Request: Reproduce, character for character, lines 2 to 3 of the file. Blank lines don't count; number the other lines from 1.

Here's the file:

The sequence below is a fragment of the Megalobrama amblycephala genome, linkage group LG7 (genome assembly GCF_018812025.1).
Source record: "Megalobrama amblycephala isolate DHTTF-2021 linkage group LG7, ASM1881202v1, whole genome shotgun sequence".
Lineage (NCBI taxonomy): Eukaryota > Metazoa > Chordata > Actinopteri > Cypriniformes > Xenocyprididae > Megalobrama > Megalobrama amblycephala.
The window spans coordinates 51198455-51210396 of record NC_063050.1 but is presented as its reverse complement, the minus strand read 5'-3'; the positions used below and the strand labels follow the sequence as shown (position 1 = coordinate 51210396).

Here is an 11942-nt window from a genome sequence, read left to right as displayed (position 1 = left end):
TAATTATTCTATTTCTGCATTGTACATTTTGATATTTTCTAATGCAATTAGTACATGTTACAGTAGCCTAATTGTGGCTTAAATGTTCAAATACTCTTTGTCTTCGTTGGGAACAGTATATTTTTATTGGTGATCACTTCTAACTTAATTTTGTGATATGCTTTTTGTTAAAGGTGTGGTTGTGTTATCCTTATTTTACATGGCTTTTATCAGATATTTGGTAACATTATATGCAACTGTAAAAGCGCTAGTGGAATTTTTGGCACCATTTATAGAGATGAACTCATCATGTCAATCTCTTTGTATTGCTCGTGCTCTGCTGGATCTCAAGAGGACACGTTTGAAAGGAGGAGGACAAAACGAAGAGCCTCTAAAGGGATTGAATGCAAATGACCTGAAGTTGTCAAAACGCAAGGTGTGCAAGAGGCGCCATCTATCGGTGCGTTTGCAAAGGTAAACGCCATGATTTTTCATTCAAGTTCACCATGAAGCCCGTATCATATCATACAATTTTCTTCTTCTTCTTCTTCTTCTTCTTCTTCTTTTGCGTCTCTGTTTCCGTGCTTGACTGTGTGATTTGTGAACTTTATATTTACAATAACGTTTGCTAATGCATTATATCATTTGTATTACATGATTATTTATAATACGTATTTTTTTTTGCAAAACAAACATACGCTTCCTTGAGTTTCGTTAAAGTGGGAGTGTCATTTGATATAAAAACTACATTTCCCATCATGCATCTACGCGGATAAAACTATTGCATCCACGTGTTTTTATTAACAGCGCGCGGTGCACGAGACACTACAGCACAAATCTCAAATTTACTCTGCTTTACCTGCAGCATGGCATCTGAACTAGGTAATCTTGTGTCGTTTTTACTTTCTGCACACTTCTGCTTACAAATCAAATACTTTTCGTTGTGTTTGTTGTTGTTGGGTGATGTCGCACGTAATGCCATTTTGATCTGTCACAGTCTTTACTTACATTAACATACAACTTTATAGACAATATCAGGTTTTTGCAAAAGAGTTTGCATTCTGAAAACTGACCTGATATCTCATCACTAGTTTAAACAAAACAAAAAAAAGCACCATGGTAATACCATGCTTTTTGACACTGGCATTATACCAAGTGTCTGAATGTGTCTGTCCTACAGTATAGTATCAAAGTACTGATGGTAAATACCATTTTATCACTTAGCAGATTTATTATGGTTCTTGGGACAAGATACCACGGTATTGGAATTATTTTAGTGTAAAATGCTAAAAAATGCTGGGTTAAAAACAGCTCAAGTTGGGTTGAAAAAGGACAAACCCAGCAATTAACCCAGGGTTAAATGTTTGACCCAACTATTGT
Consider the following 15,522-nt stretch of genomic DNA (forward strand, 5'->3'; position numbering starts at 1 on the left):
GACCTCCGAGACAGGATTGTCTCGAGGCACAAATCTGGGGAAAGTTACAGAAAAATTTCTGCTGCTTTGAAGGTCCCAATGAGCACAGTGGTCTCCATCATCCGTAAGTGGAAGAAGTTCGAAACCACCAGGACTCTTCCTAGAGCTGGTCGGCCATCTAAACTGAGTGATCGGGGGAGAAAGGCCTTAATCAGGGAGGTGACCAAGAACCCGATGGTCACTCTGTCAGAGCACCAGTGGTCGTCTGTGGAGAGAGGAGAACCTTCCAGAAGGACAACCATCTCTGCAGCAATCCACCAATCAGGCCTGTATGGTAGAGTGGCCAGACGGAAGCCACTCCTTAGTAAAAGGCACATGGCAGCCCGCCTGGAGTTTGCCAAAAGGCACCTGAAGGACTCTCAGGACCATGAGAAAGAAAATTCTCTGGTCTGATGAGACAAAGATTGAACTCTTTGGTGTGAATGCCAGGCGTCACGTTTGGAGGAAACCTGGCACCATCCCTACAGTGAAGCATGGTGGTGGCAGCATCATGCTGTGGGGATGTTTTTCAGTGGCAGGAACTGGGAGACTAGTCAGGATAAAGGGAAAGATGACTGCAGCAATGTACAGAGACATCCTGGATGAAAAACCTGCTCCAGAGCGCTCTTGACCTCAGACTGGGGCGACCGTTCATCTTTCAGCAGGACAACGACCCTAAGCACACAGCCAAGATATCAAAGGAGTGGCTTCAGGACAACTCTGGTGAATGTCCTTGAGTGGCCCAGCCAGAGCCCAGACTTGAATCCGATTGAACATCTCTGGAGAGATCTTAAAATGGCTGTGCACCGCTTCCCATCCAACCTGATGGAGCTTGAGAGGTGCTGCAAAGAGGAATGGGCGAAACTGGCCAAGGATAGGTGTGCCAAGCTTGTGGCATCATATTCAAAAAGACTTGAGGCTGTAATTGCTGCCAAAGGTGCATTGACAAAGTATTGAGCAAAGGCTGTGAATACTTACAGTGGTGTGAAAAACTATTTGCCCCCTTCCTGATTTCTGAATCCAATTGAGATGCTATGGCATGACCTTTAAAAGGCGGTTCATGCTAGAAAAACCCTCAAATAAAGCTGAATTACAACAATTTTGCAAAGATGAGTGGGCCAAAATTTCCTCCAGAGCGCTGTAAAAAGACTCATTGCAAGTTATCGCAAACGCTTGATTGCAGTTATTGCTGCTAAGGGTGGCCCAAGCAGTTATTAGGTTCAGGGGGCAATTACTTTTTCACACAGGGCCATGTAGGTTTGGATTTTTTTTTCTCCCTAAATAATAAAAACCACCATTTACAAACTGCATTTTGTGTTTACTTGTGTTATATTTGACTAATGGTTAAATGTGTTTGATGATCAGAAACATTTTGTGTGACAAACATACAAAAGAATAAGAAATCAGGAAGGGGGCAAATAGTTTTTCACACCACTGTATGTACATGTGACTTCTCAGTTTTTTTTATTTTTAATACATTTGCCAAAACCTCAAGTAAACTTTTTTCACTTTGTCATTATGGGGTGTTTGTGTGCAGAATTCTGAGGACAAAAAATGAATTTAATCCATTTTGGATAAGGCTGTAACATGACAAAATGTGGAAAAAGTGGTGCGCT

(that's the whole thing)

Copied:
Source record: "Megalobrama amblycephala isolate DHTTF-2021 linkage group LG7, ASM1881202v1, whole genome shotgun sequence".
Lineage (NCBI taxonomy): Eukaryota > Metazoa > Chordata > Actinopteri > Cypriniformes > Xenocyprididae > Megalobrama > Megalobrama amblycephala.